|BIOGRAPHY & AUTOBIOGRAPHY / Cultural Heritage
|NON-FICTION / Canadian
|SOCIAL SCIENCE / Discrimination & Race Relations
|SOCIAL SCIENCE / Slavery
|Knopf Random Vintage Canada
|8.25in x 5.50in
|From The Publisher*
|Interrogating our ideas of race through the lens of her own multi-racial identity, critically acclaimed novelist Tessa McWatt turns her eye on herself, her body and this world in a powerful new work of non-fiction.
Tessa McWatt has been called Susie Wong, Pocahontas and "black bitch," and has been judged not black enough by people who assume she straightens her hair. Now, through a close examination of her own body--nose, lips, hair, skin, eyes, ass, bones and blood--which holds up a mirror to the way culture reads all bodies, she asks why we persist in thinking in terms of race today when racism is killing us.
Her grandmother's family fled southern China for British Guiana after her great uncle was shot in his own dentist's chair during the First Sino-Japanese War. McWatt is made of this woman and more: those who arrived in British Guiana from India as indentured labour and those who were brought from Africa as cargo to work on the sugar plantations; colonists and those whom colonialism displaced. How do you tick a box on a census form or job application when your ancestry is Scottish, English, French, Portuguese, Indian, Amerindian, African and Chinese? How do you finally answer a question first posed to you in grade school: "What are you?" And where do you find a sense of belonging in a supposedly "post-racial" world where shadism, fear of blackness, identity politics and call-out culture vie with each other noisily, relentlessly and still lethally?
Shame on Me is a personal and powerful exploration of history and identity, colour and desire from a writer who, having been plagued with confusion about her race all her life, has at last found kinship and solidarity in story.
|"This remarkable meditation on beautiful, human bodies formed by the violence of slavery and by colonial shame resists categorisation, even as it shows up the ways in which categories of race and identity are no more than empty methods of social control. Reading this book I felt a profound sense of relief: that someone as wise as Tessa McWatt had the compassion and courage to write it. A deeply moving, urgent and important book." -Preti Taneja, author of We That Are Young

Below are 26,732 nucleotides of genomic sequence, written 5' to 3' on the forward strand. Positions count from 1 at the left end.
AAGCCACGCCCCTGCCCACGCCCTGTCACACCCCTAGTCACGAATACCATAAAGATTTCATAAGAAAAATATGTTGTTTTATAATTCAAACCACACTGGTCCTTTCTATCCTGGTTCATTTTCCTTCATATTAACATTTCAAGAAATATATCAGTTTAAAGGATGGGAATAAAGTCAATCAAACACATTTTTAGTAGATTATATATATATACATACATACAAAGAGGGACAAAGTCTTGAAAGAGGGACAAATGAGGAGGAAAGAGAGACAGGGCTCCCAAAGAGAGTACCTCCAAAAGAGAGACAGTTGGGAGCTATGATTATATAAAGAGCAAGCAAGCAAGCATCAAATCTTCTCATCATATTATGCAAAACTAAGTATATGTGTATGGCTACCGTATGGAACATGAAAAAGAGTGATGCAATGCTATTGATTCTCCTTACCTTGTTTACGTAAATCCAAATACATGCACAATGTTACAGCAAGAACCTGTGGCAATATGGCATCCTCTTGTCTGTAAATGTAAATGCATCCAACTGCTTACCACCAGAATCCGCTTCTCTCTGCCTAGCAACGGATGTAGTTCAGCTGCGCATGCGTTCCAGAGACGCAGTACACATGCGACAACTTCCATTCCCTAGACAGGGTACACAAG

"Heart-stopping and wise, exquisitely written, compellingly told, Shame On Me rises to a crescendo of such beauty and grace in its final chapter-a call to activism and resistance-that it left me breathless with the intensity of my own listening." -Rebecca Stott, author of In the Days of Rain
"There have been many books about race and identity in recent years, but none quite like this one-part memoir, part essay, and partly a challenge to think beyond the current parameters of ‘identity.' Told from the perspective of a writer whose own inheritance confounds established identities at every turn, it is a perceptive, poignant and deeply profound meditation on how the race-thinking of the plantation continues to structure our sense of ourselves." -Anshuman Mondal, professor of Modern Literature at University of East Anglia
"Poignant, provocative, beautifully written, Tessa McWatt's memoir, Shame on Me, is an important, original and deeply thoughtful book. McWatt asks the toughest, most searching of questions about race and belonging and offers answers that surprise and challenge us. I loved it." -Jill Dawson, author of The Language of Birds
"A brave indictment, both passionate and reflective, of the category of race and the prison that identity can become." -Lisa Appignanesi, author of Mad, Bad, Sad, Women and the Mind Doctors
"Shame on Me is one of the most moving and intellectually profound books of its kind. As an ‘anatomy,' it operates with surgical precision upon the necrotic legacies of race, affirming kinship and solidarity against the ongoing violence of silence and denigration. Courageously intimate and beautifully written, it is everything I admire in Tessa McWatt." -David Chariandy, award-winning author of Brother
|TESSA McWATT, who won a 2018 Eccles British Library Award to research this book, is a professor of creative writing at University of East Anglia. The author of six critically acclaimed works of fiction, she has been nominated for the Governor General's Award, the Toronto Book Awards and the OCM Bocas Prize. Her parents emigrated to Canada from Guyana when she was three; she lives in London.